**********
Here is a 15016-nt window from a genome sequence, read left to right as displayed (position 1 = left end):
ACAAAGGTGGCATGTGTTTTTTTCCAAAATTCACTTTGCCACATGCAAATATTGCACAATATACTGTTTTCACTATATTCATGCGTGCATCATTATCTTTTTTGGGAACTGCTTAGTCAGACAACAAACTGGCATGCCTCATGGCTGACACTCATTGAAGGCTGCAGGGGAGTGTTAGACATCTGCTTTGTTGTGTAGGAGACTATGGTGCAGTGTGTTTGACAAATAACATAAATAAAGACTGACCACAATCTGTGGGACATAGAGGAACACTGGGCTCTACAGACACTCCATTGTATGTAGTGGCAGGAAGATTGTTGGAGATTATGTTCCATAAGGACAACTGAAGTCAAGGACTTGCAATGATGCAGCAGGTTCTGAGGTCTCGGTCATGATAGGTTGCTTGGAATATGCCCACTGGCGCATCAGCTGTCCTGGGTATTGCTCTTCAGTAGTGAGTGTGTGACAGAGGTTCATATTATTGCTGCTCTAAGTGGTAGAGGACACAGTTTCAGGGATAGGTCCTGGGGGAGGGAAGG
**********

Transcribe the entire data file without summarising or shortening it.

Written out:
Here is a 15016-nt window from a genome sequence, read left to right as displayed (position 1 = left end):
ACAAAGGTGGCATGTGTTTTTTTCCAAAATTCACTTTGCCACATGCAAATATTGCACAATATACTGTTTTCACTATATTCATGCGTGCATCATTATCTTTTTTGGGAACTGCTTAGTCAGACAACAAACTGGCATGCCTCATGGCTGACACTCATTGAAGGCTGCAGGGGAGTGTTAGACATCTGCTTTGTTGTGTAGGAGACTATGGTGCAGTGTGTTTGACAAATAACATAAATAAAGACTGACCACAATCTGTGGGACATAGAGGAACACTGGGCTCTACAGACACTCCATTGTATGTAGTGGCAGGAAGATTGTTGGAGATTATGTTCCATAAGGACAACTGAAGTCAAGGACTTGCAATGATGCAGCAGGTTCTGAGGTCTCGGTCATGATAGGTTGCTTGGAATATGCCCACTGGCGCATCAGCTGTCCTGGGTATTGCTCTTCAGTAGTGAGTGTGTGACAGAGGTTCATATTATTGCTGCTCTAAGTGGTAGAGGACACAGTTTCAGGGATAGGTCCTGGGGGAGGGAAGG